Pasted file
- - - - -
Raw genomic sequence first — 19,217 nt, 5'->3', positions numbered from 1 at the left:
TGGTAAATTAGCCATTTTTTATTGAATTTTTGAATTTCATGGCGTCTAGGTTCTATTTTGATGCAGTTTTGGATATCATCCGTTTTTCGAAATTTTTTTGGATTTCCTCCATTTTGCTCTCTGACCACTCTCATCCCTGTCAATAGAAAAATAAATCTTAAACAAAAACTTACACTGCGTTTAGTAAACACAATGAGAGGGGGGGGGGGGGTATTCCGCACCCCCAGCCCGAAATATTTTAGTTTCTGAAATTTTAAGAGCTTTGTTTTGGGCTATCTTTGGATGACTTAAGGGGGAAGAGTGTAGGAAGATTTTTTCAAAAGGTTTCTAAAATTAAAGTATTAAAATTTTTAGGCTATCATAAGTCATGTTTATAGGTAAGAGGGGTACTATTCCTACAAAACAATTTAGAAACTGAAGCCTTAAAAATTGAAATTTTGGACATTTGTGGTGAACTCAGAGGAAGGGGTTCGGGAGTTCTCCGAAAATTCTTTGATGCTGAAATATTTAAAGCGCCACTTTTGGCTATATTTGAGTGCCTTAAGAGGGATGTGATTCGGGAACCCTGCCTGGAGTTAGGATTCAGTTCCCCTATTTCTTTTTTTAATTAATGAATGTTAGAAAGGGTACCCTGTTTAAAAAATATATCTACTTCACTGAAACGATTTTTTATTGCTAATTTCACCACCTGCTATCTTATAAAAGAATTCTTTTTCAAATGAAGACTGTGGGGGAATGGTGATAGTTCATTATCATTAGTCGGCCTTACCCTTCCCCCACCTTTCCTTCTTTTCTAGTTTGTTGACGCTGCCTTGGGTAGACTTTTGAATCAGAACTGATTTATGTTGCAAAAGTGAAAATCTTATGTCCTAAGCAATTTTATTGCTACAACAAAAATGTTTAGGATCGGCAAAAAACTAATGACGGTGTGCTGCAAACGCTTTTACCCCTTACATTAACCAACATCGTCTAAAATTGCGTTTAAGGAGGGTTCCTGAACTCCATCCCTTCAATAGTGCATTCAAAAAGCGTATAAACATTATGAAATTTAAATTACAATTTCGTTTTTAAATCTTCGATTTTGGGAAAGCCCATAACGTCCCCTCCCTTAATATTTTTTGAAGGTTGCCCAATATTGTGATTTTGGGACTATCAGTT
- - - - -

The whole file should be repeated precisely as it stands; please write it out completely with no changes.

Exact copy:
Raw genomic sequence first — 19,217 nt, 5'->3', positions numbered from 1 at the left:
TGGTAAATTAGCCATTTTTTATTGAATTTTTGAATTTCATGGCGTCTAGGTTCTATTTTGATGCAGTTTTGGATATCATCCGTTTTTCGAAATTTTTTTGGATTTCCTCCATTTTGCTCTCTGACCACTCTCATCCCTGTCAATAGAAAAATAAATCTTAAACAAAAACTTACACTGCGTTTAGTAAACACAATGAGAGGGGGGGGGGGGGTATTCCGCACCCCCAGCCCGAAATATTTTAGTTTCTGAAATTTTAAGAGCTTTGTTTTGGGCTATCTTTGGATGACTTAAGGGGGAAGAGTGTAGGAAGATTTTTTCAAAAGGTTTCTAAAATTAAAGTATTAAAATTTTTAGGCTATCATAAGTCATGTTTATAGGTAAGAGGGGTACTATTCCTACAAAACAATTTAGAAACTGAAGCCTTAAAAATTGAAATTTTGGACATTTGTGGTGAACTCAGAGGAAGGGGTTCGGGAGTTCTCCGAAAATTCTTTGATGCTGAAATATTTAAAGCGCCACTTTTGGCTATATTTGAGTGCCTTAAGAGGGATGTGATTCGGGAACCCTGCCTGGAGTTAGGATTCAGTTCCCCTATTTCTTTTTTTAATTAATGAATGTTAGAAAGGGTACCCTGTTTAAAAAATATATCTACTTCACTGAAACGATTTTTTATTGCTAATTTCACCACCTGCTATCTTATAAAAGAATTCTTTTTCAAATGAAGACTGTGGGGGAATGGTGATAGTTCATTATCATTAGTCGGCCTTACCCTTCCCCCACCTTTCCTTCTTTTCTAGTTTGTTGACGCTGCCTTGGGTAGACTTTTGAATCAGAACTGATTTATGTTGCAAAAGTGAAAATCTTATGTCCTAAGCAATTTTATTGCTACAACAAAAATGTTTAGGATCGGCAAAAAACTAATGACGGTGTGCTGCAAACGCTTTTACCCCTTACATTAACCAACATCGTCTAAAATTGCGTTTAAGGAGGGTTCCTGAACTCCATCCCTTCAATAGTGCATTCAAAAAGCGTATAAACATTATGAAATTTAAATTACAATTTCGTTTTTAAATCTTCGATTTTGGGAAAGCCCATAACGTCCCCTCCCTTAATATTTTTTGAAGGTTGCCCAATATTGTGATTTTGGGACTATCAGTT